On learning that his one-year-old son’s cancer is terminal, Ryan Green obsessively developed a video game about his son’s struggle against the disease.
I don't feel comfortable putting up a spoiler warning about the real-life death of a child that occurs near the end of the documentary film Thank You For Playing. The press material I have seen seems to deliberately avoid communicating that eventuality outright, although it alludes to young Joel Green's terminal cancer.
The film, which premieres at the Tribeca Film Festival today, documents a father's unprecedented reaction to grief: On learning that his one-year-old son's cancer is terminal, Ryan Green begins obsessively developing a video game about his son's struggle against the disease.
Over the next four years Ryan encodes his family's experiences coming to terms with their new reality. He carefully documents family outings with Joel such as feeding ducks at a pond as well as unpleasant episodes like taking Joel to the hospital to have MRI scans. Events like these are then incorporated as playable sections of his video game, which is called That Dragon, Cancer.
Thank You For Playing documents the emotional and compulsive making of this video game. The entire Green family is shown recording their voices for it; Ryan's wife, Amy, along with Joel's three older brothers. Ryan has the family read their scripts in a makeshift home recording studio in order to enact or reenact conversations about their dying family member, even going so far as to hold Joel himself up to the microphone and blow on his belly so that he can record Joel's laughter.
At other times Ryan records his own dialogue for the digital version of himself he has created, choking with real tears behind the microphone, but still so aware of what is needed for his art that he repeatedly goes back to correct flubbed lines while he continues weeping.
The Greens, who live in Loveland, Colorado, repeatedly frame their family's ordeal within the framework of small-town American Christianity. We witness Ryan and Amy rehearsing a conversation written for the game that depicts baby Joel as a Christian knight.
"[God] fights that dragon, cancer right with Joel," Amy reads, "and we know God can win even if Joel can't."
"Well, what about Timmy from Church, mom?" Ryan says, reading a role that is to be recorded later with one of their children. "He died from cancer. Wasn't God fighting for him?"
"It may have seemed like the dragon won because Tim died," she answers, "but we know that Tim is in heaven and that he is with God and that God is so proud of him."
At another point in the film Ryan seems to explain that what has befallen his family is the work of Satan: "I'm disappointed with God. I'm angry at the Devil," he tells one of his co-developers during a quiet moment.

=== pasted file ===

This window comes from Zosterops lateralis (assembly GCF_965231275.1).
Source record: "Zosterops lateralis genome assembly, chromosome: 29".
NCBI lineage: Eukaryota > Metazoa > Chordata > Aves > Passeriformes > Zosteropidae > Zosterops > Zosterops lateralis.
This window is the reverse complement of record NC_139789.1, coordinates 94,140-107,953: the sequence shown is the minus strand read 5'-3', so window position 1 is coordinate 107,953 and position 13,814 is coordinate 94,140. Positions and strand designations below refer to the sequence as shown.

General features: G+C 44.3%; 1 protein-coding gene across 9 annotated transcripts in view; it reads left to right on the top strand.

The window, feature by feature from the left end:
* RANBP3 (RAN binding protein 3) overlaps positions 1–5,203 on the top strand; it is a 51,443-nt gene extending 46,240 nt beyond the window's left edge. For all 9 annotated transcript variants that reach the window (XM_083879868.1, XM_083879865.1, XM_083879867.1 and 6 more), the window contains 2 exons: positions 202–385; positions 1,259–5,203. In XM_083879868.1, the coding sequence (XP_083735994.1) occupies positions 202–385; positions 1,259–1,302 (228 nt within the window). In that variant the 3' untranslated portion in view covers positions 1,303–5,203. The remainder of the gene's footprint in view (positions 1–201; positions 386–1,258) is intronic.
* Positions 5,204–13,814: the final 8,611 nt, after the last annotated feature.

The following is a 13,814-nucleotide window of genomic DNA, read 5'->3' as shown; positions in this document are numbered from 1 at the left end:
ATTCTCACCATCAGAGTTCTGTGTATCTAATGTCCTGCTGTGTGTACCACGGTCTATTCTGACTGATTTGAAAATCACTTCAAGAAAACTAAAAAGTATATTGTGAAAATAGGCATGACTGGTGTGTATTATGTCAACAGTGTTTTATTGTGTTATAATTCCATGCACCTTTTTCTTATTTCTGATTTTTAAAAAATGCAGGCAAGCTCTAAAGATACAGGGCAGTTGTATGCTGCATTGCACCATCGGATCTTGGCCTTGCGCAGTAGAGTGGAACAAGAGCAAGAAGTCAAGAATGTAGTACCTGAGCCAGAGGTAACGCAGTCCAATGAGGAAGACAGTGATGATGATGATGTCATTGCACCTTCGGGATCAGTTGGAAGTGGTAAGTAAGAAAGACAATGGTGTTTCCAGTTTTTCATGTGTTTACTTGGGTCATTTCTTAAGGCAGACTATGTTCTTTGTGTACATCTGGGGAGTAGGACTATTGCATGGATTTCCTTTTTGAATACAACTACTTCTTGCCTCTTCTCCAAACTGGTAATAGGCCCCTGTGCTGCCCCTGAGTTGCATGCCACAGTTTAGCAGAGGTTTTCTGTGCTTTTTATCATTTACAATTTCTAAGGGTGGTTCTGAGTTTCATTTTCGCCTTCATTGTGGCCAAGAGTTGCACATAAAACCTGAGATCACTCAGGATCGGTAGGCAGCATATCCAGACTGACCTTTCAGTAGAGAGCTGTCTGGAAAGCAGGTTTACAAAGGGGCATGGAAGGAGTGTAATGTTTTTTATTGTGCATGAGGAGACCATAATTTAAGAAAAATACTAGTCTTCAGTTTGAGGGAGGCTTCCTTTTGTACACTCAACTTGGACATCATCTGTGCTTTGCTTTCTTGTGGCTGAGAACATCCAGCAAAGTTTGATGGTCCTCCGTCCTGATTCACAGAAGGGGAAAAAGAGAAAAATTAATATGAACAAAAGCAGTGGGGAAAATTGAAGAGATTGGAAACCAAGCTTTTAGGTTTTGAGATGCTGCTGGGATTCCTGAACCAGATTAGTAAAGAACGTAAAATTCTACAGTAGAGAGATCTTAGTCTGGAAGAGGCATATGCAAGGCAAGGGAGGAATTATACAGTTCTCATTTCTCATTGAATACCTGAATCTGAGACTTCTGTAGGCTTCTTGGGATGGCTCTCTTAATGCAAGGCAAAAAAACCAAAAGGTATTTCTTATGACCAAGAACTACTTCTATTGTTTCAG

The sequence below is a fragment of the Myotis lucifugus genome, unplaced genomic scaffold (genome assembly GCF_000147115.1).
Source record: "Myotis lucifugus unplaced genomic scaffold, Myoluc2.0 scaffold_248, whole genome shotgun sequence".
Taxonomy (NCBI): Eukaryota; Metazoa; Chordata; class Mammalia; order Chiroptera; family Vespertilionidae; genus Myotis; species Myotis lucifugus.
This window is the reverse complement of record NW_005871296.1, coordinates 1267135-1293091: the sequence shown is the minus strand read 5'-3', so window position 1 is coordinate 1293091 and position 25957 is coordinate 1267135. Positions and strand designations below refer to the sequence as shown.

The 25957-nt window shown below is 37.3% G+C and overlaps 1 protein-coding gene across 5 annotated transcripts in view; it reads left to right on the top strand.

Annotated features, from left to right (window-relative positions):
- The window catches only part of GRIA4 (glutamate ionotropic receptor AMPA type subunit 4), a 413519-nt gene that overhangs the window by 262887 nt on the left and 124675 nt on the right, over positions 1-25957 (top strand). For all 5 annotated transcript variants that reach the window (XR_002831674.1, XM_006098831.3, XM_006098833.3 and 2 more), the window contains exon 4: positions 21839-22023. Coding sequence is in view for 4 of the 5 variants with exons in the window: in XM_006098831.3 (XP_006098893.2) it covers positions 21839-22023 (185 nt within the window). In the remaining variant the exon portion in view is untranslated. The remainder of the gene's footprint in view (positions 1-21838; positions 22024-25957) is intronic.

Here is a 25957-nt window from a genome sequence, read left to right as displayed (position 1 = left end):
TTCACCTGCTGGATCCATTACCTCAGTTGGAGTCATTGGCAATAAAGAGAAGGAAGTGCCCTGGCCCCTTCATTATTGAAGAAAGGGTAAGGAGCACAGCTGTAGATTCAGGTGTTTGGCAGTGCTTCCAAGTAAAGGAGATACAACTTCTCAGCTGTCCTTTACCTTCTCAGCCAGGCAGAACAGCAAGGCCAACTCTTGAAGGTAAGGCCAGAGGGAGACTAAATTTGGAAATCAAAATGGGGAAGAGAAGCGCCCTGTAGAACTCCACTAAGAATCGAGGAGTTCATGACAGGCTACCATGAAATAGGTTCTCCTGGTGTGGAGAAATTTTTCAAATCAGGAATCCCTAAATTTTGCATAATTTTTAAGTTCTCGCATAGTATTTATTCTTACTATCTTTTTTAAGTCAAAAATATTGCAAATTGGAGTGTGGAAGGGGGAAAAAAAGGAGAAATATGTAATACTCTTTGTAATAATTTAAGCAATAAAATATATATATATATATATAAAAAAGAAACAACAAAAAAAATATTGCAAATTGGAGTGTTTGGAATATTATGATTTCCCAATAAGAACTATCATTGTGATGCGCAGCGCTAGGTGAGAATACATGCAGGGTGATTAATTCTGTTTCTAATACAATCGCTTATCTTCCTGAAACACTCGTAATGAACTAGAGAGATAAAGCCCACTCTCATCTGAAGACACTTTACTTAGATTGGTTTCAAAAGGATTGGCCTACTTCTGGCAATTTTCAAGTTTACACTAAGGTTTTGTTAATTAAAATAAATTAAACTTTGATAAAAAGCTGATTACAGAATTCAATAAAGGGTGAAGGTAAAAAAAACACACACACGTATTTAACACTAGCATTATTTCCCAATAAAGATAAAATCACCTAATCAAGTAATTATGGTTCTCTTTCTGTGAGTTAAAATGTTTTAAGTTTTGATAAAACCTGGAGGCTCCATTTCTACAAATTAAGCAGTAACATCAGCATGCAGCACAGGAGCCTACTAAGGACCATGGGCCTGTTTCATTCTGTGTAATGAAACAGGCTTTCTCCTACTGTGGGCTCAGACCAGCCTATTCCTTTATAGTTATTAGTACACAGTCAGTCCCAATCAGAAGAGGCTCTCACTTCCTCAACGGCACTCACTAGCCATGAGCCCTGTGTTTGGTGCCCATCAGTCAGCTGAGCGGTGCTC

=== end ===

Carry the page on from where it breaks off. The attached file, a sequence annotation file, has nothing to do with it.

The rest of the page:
If there are ethical issues relating to a man documenting the illness and death of his child in the format of a video game intended for commercial release, as some internet commenters have asserted, then a documentary crew entering the family home to film that child's final months for the sake of their own movie would be in the same moral boat.
"If you're going to question what he's doing," Malika Zouhali-Worrall, who co-directed Thank You For Playing with David Osit, told me, "you've also got to question what we're doing. We worked to try and build that into the film." But in Green's defense Zouhali-Worrall adds: "If Ryan were painting canvases with images exploring this experience or writing poems about this experience or writing a novel about it, no one would be saying 'What are the ethics of this?'"
As the subjects of Thank You For Playing repeatedly reference Christianity as a spiritual tool to help them come to grips with what has befallen them, does that lend the film itself a Christian message?
"Our intention with the film was not to imply any religious message at all," Zouhali-Worrall says, "but it was certainly to show the truth as to who Ryan and Amy are, and I think those are two very different things."
Thank You For Playing captures an artist's compulsion to create a meaningful aesthetic work constructed out of the joy and ruin of his own life. Osit told me that before his encounter with the Greens he "didn't quite realize that there was any connection between video games and what we would think of as high art."
Throughout the film, the Greens come across utterly transparent and open about what they are doing.
"I feel this compulsion to share it, to talk about it," Ryan quivers in Thank You For Playing, explaining both why he is developing a video game about his infant son's terminal illness and why he is allowing filmmakers to record the same. "I'm so scared I'm going to forget Joel. I don't want to forget him. So maybe that's why I'm pointing as many cameras as I can at him, at us. To just freeze this moment."